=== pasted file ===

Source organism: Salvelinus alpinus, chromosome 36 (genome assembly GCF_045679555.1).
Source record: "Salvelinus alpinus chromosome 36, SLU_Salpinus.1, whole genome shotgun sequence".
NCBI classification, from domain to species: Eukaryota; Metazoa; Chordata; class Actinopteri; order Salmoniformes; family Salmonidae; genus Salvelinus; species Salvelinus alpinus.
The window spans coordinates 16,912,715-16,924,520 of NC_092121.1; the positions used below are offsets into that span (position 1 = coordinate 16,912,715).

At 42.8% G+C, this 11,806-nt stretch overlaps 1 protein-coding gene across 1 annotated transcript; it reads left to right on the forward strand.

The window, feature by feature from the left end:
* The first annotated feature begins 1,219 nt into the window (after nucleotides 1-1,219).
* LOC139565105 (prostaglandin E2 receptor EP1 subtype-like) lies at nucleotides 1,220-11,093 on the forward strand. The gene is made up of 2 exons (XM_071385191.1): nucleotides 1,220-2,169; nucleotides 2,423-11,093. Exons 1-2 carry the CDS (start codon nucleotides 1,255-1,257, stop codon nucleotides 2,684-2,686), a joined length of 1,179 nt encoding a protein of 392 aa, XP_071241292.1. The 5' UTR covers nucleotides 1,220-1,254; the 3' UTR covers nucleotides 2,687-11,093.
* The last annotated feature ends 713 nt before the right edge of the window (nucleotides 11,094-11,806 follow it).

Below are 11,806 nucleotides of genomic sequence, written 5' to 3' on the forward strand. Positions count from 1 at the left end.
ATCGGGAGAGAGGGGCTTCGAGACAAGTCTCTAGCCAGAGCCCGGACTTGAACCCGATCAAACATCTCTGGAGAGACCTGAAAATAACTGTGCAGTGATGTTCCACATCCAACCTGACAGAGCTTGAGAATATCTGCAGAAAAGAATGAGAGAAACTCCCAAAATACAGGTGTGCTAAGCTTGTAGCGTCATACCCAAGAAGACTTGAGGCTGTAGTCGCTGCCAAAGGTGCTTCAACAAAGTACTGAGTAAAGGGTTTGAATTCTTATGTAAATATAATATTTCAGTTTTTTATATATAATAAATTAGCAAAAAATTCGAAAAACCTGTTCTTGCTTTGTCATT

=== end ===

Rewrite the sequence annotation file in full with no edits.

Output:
Source organism: Salvelinus alpinus, chromosome 36 (genome assembly GCF_045679555.1).
Source record: "Salvelinus alpinus chromosome 36, SLU_Salpinus.1, whole genome shotgun sequence".
NCBI classification, from domain to species: Eukaryota; Metazoa; Chordata; class Actinopteri; order Salmoniformes; family Salmonidae; genus Salvelinus; species Salvelinus alpinus.
The window spans coordinates 16,912,715-16,924,520 of NC_092121.1; the positions used below are offsets into that span (position 1 = coordinate 16,912,715).

At 42.8% G+C, this 11,806-nt stretch overlaps 1 protein-coding gene across 1 annotated transcript; it reads left to right on the forward strand.

The window, feature by feature from the left end:
* The first annotated feature begins 1,219 nt into the window (after nucleotides 1-1,219).
* LOC139565105 (prostaglandin E2 receptor EP1 subtype-like) lies at nucleotides 1,220-11,093 on the forward strand. The gene is made up of 2 exons (XM_071385191.1): nucleotides 1,220-2,169; nucleotides 2,423-11,093. Exons 1-2 carry the CDS (start codon nucleotides 1,255-1,257, stop codon nucleotides 2,684-2,686), a joined length of 1,179 nt encoding a protein of 392 aa, XP_071241292.1. The 5' UTR covers nucleotides 1,220-1,254; the 3' UTR covers nucleotides 2,687-11,093.
* The last annotated feature ends 713 nt before the right edge of the window (nucleotides 11,094-11,806 follow it).

Below are 11,806 nucleotides of genomic sequence, written 5' to 3' on the forward strand. Positions count from 1 at the left end.
ATCGGGAGAGAGGGGCTTCGAGACAAGTCTCTAGCCAGAGCCCGGACTTGAACCCGATCAAACATCTCTGGAGAGACCTGAAAATAACTGTGCAGTGATGTTCCACATCCAACCTGACAGAGCTTGAGAATATCTGCAGAAAAGAATGAGAGAAACTCCCAAAATACAGGTGTGCTAAGCTTGTAGCGTCATACCCAAGAAGACTTGAGGCTGTAGTCGCTGCCAAAGGTGCTTCAACAAAGTACTGAGTAAAGGGTTTGAATTCTTATGTAAATATAATATTTCAGTTTTTTATATATAATAAATTAGCAAAAAATTCGAAAAACCTGTTCTTGCTTTGTCATT